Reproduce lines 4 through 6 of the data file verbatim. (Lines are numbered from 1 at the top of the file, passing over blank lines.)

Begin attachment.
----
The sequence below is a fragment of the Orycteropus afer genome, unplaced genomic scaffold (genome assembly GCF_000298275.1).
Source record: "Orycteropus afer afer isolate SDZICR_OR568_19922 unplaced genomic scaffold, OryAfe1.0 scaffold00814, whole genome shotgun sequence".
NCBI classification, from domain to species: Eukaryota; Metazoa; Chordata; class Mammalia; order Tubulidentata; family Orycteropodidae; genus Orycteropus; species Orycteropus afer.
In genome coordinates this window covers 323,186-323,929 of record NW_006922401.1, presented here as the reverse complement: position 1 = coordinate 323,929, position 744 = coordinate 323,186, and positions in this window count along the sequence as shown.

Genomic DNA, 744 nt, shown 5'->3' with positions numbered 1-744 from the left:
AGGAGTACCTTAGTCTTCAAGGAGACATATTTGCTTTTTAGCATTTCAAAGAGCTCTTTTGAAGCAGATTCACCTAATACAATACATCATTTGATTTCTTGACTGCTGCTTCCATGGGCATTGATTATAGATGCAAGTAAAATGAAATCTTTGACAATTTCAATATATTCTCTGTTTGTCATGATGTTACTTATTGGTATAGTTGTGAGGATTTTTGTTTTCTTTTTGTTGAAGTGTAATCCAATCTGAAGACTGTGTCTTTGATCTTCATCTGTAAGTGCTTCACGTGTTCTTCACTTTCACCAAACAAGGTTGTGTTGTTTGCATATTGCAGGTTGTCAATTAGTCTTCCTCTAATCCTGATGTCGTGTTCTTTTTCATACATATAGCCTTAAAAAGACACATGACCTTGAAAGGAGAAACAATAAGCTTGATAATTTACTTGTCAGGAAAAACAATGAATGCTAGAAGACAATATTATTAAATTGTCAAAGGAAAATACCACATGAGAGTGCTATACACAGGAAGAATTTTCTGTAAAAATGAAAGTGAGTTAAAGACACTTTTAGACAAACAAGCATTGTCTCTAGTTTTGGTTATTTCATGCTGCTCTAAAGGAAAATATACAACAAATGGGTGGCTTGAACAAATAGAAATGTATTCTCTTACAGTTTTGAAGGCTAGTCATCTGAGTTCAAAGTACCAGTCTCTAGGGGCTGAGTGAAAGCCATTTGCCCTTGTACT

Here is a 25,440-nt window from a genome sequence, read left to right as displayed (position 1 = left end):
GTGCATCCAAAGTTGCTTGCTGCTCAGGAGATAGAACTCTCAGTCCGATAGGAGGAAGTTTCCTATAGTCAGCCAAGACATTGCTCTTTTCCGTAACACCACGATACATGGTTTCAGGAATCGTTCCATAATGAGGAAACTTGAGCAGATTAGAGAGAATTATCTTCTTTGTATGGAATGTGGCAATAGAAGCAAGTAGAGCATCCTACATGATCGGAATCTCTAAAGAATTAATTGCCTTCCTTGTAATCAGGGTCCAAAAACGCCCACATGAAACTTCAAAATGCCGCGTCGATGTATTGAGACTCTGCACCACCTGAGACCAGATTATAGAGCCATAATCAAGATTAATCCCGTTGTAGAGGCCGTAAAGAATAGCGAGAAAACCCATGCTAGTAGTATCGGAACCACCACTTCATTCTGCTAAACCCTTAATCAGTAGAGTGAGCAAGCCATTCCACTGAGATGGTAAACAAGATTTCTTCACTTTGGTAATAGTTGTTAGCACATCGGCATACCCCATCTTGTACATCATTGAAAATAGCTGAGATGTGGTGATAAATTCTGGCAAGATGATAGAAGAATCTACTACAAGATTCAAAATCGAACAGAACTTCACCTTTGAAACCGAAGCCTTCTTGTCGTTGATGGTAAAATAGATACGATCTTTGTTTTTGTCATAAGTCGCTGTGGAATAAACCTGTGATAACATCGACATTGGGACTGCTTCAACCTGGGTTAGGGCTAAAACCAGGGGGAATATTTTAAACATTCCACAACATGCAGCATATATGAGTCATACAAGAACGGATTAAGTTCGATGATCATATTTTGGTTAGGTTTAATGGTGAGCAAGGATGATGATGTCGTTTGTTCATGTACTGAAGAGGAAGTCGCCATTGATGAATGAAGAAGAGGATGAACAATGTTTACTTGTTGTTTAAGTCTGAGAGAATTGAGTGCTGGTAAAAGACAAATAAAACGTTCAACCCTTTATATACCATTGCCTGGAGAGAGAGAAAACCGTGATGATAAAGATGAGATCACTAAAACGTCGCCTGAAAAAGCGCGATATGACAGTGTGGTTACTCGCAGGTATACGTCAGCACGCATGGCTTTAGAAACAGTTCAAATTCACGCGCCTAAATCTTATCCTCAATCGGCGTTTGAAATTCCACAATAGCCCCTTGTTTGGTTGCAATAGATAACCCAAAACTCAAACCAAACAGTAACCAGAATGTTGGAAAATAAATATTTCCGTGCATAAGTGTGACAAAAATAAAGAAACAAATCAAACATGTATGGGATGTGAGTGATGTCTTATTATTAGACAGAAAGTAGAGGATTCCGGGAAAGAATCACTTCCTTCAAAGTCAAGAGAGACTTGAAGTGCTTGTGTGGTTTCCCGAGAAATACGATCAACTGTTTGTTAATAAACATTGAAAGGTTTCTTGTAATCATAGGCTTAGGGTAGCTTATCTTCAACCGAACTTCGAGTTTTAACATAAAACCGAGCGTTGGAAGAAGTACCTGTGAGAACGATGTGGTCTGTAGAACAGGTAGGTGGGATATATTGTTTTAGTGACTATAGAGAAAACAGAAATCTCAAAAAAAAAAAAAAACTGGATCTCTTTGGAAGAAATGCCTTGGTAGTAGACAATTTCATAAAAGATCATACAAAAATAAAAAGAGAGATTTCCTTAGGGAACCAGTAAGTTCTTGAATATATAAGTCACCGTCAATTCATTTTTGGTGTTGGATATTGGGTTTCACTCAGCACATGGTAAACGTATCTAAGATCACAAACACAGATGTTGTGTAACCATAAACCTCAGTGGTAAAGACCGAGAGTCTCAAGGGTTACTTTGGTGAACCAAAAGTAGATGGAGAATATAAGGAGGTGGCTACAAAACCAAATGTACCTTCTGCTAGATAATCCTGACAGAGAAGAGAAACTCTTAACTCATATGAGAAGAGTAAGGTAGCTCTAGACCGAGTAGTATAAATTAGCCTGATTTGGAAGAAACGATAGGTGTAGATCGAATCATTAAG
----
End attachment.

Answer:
In genome coordinates this window covers 323,186-323,929 of record NW_006922401.1, presented here as the reverse complement: position 1 = coordinate 323,929, position 744 = coordinate 323,186, and positions in this window count along the sequence as shown.

Genomic DNA, 744 nt, shown 5'->3' with positions numbered 1-744 from the left:
AGGAGTACCTTAGTCTTCAAGGAGACATATTTGCTTTTTAGCATTTCAAAGAGCTCTTTTGAAGCAGATTCACCTAATACAATACATCATTTGATTTCTTGACTGCTGCTTCCATGGGCATTGATTATAGATGCAAGTAAAATGAAATCTTTGACAATTTCAATATATTCTCTGTTTGTCATGATGTTACTTATTGGTATAGTTGTGAGGATTTTTGTTTTCTTTTTGTTGAAGTGTAATCCAATCTGAAGACTGTGTCTTTGATCTTCATCTGTAAGTGCTTCACGTGTTCTTCACTTTCACCAAACAAGGTTGTGTTGTTTGCATATTGCAGGTTGTCAATTAGTCTTCCTCTAATCCTGATGTCGTGTTCTTTTTCATACATATAGCCTTAAAAAGACACATGACCTTGAAAGGAGAAACAATAAGCTTGATAATTTACTTGTCAGGAAAAACAATGAATGCTAGAAGACAATATTATTAAATTGTCAAAGGAAAATACCACATGAGAGTGCTATACACAGGAAGAATTTTCTGTAAAAATGAAAGTGAGTTAAAGACACTTTTAGACAAACAAGCATTGTCTCTAGTTTTGGTTATTTCATGCTGCTCTAAAGGAAAATATACAACAAATGGGTGGCTTGAACAAATAGAAATGTATTCTCTTACAGTTTTGAAGGCTAGTCATCTGAGTTCAAAGTACCAGTCTCTAGGGGCTGAGTGAAAGCCATTTGCCCTTGTACT